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VOL. 121 | NO. 51 | Friday, March 3, 2006

Madison Avenue Building Turns Inside Out

Redevelopment effort at historic structure to make way for 26 luxury condominiums

By Andrew Ashby

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MONUMENTAL CHANGE: The 18-story Goodwyn Institute Building at 127 Madison Ave. soon will become home to 26 luxury condominium units. -- Photograph By Andrew Ashby

The developers of the Goodwyn Condominiums at 127 Madison Ave. are looking to blend a historic building with high-tech amenities.

The 18-story, 68,000-square-foot building is being redeveloped by Henry Grosvenor and J. Hollingsworth of Capital Development LLC for $9 million.

Once completed, the Goodwyn will offer 26 condo units. Floors two to 10 will have two condos each, one with 1,300 square feet and the other with 1,400. Each unit will have two bedrooms and two baths. Floors 11 to 18 will house single, 3,100-square-foot condos with three bedrooms and three baths each.

Grosvenor and Hollingsworth initially intended to convert the old Goodwyn Institute Building into apartments, but instead adjusted to buyers' prevailing tastes.

"As the market changed and the demand increased for condominiums, we realized what a great layout the building had," Grosvenor said.

Grand entrance

The building's contractor, Barnett Naylor Inc., is stripping the building down to its frame and removing all windows, walls and elevator equipment.

Workers have left only concrete columns on each floor. Construction calls for replacing the three existing elevators with two modern, high-speed elevators. Floors 11 to 18 will have elevators opening into each residence. The elevators will have security features that allow only residents to access their floors.

Residents also will have two parking spots for them at a parking garage behind the Goodwyn building.

Six months ago, crews tore down the Piccadilly building next door to make room for a courtyard with an entrance to the garage. Grosvenor said the courtyard will be heavily landscaped and will include fountains.

"As the market changed and the demand increased for condominiums, we realized what a great layout the building had."
- Henry Grosvenor
of Capital Development LLC

"We want to give it the feeling of an oasis, where when you pull in there you have a real sense of arrival," he said.

Capital Development also is looking at Smart House technology, a system that allows residents to adjust lighting, temperature and music from remote locations.

"It's the most modern, cutting-edge technology that you can find anywhere, yet you're in a building that's a beautiful historic landmark," Grosvenor said.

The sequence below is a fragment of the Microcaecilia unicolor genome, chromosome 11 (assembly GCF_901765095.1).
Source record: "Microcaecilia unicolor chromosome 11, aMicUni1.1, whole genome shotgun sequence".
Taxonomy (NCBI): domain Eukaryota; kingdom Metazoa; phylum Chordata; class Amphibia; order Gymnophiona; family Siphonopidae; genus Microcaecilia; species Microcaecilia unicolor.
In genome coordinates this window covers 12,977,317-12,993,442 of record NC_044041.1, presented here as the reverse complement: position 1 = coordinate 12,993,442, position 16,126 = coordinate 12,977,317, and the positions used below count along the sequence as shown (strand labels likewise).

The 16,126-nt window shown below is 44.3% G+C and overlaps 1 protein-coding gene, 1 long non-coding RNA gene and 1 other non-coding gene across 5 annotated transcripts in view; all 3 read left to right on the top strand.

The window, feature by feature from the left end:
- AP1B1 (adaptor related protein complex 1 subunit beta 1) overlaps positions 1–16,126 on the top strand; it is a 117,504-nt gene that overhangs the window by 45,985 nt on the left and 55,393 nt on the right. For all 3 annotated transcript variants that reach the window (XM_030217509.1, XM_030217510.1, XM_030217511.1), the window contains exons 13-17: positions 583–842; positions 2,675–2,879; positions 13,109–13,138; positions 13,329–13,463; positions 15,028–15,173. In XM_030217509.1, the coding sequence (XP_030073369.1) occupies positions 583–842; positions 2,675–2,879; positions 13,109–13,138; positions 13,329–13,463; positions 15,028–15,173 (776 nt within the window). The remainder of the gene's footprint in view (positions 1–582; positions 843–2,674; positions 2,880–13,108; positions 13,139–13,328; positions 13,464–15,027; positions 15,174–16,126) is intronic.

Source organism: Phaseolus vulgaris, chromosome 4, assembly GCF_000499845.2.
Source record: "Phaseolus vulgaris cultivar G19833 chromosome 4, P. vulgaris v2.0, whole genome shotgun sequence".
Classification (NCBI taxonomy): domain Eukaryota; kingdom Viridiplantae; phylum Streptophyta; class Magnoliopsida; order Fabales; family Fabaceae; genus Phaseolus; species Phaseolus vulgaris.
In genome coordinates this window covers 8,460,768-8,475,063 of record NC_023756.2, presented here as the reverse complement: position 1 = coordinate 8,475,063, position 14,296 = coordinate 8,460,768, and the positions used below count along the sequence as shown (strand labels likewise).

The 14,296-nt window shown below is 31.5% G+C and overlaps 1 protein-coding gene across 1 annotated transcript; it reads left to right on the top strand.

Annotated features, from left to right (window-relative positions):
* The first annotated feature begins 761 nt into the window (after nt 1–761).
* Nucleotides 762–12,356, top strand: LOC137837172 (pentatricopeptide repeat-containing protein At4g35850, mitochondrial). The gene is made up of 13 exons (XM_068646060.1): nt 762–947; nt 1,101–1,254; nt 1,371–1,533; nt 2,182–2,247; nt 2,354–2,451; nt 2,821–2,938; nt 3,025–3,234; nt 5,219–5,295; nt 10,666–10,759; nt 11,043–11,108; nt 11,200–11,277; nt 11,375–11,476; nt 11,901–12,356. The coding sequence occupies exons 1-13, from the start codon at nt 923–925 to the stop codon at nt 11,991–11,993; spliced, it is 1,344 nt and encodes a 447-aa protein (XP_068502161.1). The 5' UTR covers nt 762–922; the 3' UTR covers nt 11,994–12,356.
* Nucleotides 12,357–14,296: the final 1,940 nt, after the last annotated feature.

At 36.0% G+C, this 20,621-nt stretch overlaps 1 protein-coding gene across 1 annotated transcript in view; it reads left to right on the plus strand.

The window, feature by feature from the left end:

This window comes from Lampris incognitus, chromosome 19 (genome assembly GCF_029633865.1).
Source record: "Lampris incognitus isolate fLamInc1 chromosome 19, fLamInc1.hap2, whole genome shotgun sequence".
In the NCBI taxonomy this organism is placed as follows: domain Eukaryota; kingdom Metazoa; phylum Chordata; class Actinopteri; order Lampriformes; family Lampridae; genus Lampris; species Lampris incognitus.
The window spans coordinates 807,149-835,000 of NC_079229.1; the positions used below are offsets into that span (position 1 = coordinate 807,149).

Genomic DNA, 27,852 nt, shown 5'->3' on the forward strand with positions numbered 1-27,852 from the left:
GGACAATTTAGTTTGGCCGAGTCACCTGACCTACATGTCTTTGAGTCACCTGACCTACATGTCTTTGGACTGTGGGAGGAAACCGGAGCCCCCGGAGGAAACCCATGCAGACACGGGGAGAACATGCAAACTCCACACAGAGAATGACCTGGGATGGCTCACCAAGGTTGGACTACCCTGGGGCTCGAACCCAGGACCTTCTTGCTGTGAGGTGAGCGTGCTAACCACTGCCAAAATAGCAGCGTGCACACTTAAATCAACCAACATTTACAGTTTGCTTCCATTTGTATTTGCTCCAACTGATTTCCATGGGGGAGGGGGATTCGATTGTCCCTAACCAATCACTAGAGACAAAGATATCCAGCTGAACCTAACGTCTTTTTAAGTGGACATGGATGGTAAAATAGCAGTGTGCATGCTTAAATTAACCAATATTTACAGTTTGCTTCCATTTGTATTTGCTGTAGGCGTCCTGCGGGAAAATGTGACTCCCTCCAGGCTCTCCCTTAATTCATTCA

Grosvenor has been living nearby for two years and said the Goodwyn's location is another selling point.

"Just being in the core of Downtown, I can go three or four days without having to get in my car," Grosvenor said. "I've got the post office; I've got some of the best restaurants in town within a half-block from my front door. You've got a bank, dry cleaner and (Walgreens) for day-to-day necessitates."

Dressing it up

Amelia Carkuff, owner of Carkuff Interior Design, will be working on the Goodwyn's interior.

She said the building was built in 1910 for First National Bank. As it grew, the bank switched buildings with The Goodwyn Institute, an organization that educated small business owners on the latest technology from a building across the street.

"The project has a lot of historic significance, especially to that part of town," she said. "This building is steeped in the success of the cotton industry."

Jennifer Murff, an affiliate broker with Bluff City Realty LLC, the company that's handling the condo sales, said the Goodwyn's lobby and rooftop will anchor the project. The roof will have plants around the perimeter, as well as a hot tub and an indoor and outdoor catering kitchen.

She said the project's construction will maintain several historic features, including the lobby's arched ceilings and original tile.

"You have lots of fabulous architectural details," Murff said. "You've got huge windows at the corner of Second and Madison, and it's almost like a fishbowl in that lobby."

The catering kitchen and bar will be in the lobby for parties.

In the lobby bar area, each resident will have a brass cocktail storage box that is made to look like a security box in a bank vault. The concierge station is set up like a lectern, a reference to the seminars held at the Goodwyn Institute.

Although construction is on schedule, Bluff City Realty hasn't started marketing the building or decided how much each unit will cost.

"We're projecting that the first people could move in by the end of the year," Murff said.

PROPERTY SALES 56 94 12,852
MORTGAGES 23 50 8,053
BUILDING PERMITS 285 422 30,356
BANKRUPTCIES 23 67 6,131